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14286SPIRITUALITY AND RELIGION

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  • subhash naik
    Aug 14, 2005
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      Author: P.Rajagopalachari (President of S.R.C.M.)
      (Published in "Principles of Sahaj Marg, Set I. Pages 3-11")

      We assume that the terms '"Religion' and 'Spirituality' are synonymous. It is
      not so. Perhaps these two terms are most naturally misunderstood as far as
      their mutual identification in respect of meaning, systematic thinking and
      obedience to principles and practices are concerned.

      We are no doubt aware that religious feeling has always been one of the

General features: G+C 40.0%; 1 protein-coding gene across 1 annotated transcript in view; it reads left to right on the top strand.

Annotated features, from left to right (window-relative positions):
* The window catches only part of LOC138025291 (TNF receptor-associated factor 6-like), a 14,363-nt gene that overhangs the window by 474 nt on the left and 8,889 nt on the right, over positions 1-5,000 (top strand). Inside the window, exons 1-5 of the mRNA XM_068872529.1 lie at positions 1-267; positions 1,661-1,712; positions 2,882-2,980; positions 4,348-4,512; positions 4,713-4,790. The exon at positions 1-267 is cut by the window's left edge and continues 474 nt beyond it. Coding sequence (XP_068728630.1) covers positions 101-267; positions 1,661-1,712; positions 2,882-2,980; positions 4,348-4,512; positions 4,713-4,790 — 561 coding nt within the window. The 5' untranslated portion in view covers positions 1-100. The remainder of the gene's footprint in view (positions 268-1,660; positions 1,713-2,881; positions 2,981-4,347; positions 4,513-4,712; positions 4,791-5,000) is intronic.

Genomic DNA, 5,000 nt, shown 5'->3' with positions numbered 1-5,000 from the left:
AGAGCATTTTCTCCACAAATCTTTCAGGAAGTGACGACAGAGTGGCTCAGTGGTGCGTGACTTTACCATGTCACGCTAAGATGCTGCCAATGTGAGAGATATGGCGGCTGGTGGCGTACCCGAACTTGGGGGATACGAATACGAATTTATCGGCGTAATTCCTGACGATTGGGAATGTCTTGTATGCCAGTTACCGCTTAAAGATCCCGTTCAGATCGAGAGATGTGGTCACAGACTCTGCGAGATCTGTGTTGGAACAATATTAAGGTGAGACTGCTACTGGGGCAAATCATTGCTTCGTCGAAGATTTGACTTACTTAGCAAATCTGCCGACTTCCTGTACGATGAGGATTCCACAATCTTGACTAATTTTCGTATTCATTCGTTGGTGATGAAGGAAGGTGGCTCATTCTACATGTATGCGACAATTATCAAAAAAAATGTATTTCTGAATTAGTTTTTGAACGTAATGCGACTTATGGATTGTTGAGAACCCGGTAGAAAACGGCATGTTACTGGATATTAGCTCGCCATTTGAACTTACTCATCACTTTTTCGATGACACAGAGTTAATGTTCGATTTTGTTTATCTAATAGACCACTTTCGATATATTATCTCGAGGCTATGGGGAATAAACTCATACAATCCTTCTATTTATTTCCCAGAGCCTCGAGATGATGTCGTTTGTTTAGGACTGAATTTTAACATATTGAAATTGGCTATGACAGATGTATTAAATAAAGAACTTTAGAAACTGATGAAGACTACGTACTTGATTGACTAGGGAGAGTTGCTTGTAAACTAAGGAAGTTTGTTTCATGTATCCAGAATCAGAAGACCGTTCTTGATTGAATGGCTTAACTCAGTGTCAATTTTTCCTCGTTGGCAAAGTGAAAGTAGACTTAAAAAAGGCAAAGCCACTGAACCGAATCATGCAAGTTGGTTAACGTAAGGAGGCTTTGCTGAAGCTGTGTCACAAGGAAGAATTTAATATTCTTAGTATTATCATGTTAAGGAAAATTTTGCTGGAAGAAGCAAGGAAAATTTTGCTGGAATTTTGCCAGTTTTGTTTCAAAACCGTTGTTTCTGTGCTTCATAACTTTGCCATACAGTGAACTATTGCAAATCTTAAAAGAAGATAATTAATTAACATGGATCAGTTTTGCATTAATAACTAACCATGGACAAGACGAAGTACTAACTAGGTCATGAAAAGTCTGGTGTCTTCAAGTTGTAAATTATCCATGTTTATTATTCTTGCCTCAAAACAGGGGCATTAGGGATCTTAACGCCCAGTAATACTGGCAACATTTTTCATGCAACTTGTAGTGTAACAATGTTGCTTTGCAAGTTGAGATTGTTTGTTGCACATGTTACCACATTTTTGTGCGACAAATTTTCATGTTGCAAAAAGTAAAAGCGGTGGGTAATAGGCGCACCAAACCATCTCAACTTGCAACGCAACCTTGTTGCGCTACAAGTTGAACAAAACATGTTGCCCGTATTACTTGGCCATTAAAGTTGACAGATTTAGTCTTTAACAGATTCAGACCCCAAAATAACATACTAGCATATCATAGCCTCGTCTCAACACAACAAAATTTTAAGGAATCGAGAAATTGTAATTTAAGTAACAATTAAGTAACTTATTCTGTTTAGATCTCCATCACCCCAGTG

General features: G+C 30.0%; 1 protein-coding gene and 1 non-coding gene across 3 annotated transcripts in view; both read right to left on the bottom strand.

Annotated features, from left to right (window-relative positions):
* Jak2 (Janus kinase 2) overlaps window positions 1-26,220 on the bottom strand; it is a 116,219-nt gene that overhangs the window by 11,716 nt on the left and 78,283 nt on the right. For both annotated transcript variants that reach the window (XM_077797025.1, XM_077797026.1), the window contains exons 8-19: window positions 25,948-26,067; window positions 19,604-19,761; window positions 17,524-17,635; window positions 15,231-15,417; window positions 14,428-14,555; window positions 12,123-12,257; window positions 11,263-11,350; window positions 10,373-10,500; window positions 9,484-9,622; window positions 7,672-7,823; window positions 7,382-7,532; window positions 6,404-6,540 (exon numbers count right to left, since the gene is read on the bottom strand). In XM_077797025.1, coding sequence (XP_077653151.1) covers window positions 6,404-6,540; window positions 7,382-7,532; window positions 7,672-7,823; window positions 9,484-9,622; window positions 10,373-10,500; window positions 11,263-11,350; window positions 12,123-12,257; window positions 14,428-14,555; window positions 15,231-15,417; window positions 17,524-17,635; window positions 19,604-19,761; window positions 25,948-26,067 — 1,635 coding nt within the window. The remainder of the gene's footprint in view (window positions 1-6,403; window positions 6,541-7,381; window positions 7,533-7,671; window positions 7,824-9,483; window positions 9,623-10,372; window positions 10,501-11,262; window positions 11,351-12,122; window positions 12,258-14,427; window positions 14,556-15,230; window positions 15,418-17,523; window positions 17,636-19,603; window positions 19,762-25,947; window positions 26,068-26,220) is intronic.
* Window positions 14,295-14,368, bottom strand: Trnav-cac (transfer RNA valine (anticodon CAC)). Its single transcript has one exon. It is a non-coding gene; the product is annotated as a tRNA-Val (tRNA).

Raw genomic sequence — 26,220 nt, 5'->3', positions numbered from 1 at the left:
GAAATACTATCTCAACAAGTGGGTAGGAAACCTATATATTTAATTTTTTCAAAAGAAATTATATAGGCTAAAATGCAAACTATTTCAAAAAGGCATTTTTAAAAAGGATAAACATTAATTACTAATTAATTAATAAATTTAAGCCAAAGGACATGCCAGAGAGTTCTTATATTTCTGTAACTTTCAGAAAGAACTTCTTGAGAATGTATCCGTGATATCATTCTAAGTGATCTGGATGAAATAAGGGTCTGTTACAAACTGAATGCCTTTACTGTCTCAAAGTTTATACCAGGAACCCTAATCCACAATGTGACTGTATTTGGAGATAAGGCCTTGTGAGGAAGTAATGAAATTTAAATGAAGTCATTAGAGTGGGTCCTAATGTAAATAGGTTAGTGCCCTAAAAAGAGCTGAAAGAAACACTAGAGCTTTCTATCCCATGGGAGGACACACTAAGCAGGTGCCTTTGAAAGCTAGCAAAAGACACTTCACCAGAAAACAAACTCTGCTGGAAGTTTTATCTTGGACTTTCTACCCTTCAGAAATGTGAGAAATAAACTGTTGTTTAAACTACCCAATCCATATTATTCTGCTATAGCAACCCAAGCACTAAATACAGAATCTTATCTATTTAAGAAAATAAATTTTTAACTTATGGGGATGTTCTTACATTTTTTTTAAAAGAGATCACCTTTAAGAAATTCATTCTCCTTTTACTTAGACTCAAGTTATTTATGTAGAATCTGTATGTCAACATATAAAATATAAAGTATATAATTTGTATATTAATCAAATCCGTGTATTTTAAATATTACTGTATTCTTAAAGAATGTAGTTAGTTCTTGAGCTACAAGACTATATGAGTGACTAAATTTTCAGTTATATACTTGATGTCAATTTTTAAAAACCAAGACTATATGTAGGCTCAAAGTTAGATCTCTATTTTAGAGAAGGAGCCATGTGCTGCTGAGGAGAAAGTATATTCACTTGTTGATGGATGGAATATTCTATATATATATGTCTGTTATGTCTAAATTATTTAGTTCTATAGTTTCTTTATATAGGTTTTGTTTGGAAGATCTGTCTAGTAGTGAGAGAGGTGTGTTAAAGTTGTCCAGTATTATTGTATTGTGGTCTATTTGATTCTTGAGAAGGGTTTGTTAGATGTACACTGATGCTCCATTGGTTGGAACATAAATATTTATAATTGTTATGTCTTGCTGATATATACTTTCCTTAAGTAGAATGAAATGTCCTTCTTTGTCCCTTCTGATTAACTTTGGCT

fundamental emotive aspects of a man's emotional make-up or psyche, and
      this is borne out amply by a study of anthropology from the earliest times of
      man's appearance on this planet. Of course, the expression given to the
      religious emotional content has varied from race to race and from time to time,
      but that hidden craving in man's heart which tended to seek an answer, or
      answers, to the questions which arose in him concerning the creation of the
      universe, the reasons for such creation and man's own place and part in it,
      has not varied. Expression depends on development of thought; thought
      stems from ideas; and ideas of course are governed by the development of